Senate Judiciary Subcommittee Asks DOJ to Watch Google/Yahoo Deal

As Congress grapples with a financial mess attributable in part to lack of regulatory oversight, a Senate Judiciary subcommittee is leaving the Google/Yahoo deal to the Justice Department. A letter sent by Senator Herb Kohl, chairman of the Senate Antitrust, Competition Policy and Consumer Rights Subcommittee, has asked the Department of Justice to carry on with its inspection of Google’s search ad partnership with Yahoo.

“Even should you conclude at present that this deal is not contrary to antitrust law, the Department must be sure that this deal never in the future crosses the line into an unacceptable, anti-competitive collaboration among competitors which will harm consumers and advertisers,” wrote Kohl in the missive, sent to the Antitrust Division’s Assistant Attorney General Thomas Barnett Thursday.

“If, over time, you determine that Google is gaining a dominant market position as a result of the Google-Yahoo agreement, then we would encourage the Justice Department to intervene to protect competition,” continued Kohl.

Since it held a hearing in July to weigh the deal’s potential impact on the search ad market, the Subcommittee has “conducted a careful review of this transaction,” noted Kohl. The Wisconsin Democrat cited information gathered by the Subcommittee from advertisers, competitors and industry experts, and reiterated antitrust-related complaints voiced by a variety of groups.

Concerns about ad price increases, the survival of Yahoo, and barriers to entry into the search ad market were on his list of reasons to keep an eye on Google. He also suggested there are worries about whether “search and display advertising are interchangeable and substitutable.”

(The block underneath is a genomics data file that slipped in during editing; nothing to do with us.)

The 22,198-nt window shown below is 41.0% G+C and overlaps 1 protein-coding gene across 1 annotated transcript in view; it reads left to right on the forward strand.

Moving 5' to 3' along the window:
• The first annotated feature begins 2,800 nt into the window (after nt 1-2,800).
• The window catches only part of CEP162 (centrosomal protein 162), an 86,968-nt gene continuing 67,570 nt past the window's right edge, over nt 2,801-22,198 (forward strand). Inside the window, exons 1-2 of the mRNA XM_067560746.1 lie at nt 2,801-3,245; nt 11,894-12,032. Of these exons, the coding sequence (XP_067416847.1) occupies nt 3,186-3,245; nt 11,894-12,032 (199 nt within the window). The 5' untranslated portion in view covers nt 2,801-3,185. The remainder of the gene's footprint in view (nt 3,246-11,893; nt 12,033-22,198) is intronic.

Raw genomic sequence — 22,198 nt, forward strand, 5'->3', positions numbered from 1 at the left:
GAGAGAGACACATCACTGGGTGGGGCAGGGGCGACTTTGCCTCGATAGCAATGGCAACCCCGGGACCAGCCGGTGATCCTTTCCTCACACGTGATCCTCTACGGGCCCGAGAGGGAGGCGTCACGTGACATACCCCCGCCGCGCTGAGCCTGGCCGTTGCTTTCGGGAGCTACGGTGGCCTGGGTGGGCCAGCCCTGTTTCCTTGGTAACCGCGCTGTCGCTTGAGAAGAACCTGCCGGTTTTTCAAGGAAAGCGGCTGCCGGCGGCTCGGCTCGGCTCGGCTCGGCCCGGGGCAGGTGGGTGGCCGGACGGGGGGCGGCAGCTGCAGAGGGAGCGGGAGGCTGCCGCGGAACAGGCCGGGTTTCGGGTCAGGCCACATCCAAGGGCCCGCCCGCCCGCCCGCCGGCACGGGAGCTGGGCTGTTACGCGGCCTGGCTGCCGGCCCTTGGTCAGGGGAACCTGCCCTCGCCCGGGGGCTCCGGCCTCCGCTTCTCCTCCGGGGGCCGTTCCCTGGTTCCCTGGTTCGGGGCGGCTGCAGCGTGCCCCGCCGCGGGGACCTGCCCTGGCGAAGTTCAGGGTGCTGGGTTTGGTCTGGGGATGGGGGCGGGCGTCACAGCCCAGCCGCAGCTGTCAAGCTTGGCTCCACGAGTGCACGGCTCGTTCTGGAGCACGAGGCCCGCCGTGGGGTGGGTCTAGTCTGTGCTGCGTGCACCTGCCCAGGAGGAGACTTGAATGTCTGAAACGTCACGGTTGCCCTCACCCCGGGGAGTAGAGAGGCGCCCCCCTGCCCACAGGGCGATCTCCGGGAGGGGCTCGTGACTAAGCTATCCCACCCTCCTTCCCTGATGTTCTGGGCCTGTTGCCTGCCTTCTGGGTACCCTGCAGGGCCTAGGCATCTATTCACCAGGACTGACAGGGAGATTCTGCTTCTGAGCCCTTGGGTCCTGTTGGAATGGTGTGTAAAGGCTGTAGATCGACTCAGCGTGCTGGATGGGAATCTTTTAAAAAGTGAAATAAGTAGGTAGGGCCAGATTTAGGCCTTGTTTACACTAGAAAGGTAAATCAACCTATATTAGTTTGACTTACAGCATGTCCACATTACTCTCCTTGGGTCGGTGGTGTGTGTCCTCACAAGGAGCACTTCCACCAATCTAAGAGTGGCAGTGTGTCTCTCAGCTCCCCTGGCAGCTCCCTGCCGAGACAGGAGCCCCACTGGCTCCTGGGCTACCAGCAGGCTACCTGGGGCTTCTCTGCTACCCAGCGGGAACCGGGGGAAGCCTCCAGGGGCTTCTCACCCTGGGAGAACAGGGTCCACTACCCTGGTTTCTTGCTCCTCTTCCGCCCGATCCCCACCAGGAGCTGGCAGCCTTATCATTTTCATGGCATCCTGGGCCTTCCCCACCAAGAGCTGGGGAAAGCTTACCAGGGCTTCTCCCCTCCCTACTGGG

The Senator indicated the Subcommittee’s ability to examine the ad deal — intended to go into effect this month — is hindered without additional proprietary information from Google and Yahoo. “We do not have the benefit of the confidential business information supplied by the companies to the Department nor the economic models necessary to predict consumer and advertiser behavior,” he wrote.

In July, the DOJ confirmed it was “looking at the proposed transaction,” noting the inspection involved questions of competition. The department has not publicly stated whether or not it will pursue a lawsuit; however, it’s been reported that the DOJ hired an outside litigator, Sanford Litvack, to look into Google’s activities.

Since the two firms announced the pact, it has been subject to U.S. Senate and House inspection. In addition to Kohl’s attention to the deal, Republican U.S. Rep. Joe Barton of Texas also publicly voiced worries regarding competition and consumer privacy in relation to the partnership.

A host of advertiser, publisher, and advocacy groups also have expressed concern about the search ad agreement. Despite the barrage of scrutiny, Google CEO Eric Schmidt recently confirmed the company’s plan to implement the deal this month.

Last week, a group of California Democrats — many from the Silicon Valley area where the Google and Yahoo headquarters sit — asked the DOJ not to file suit regarding the partnership.

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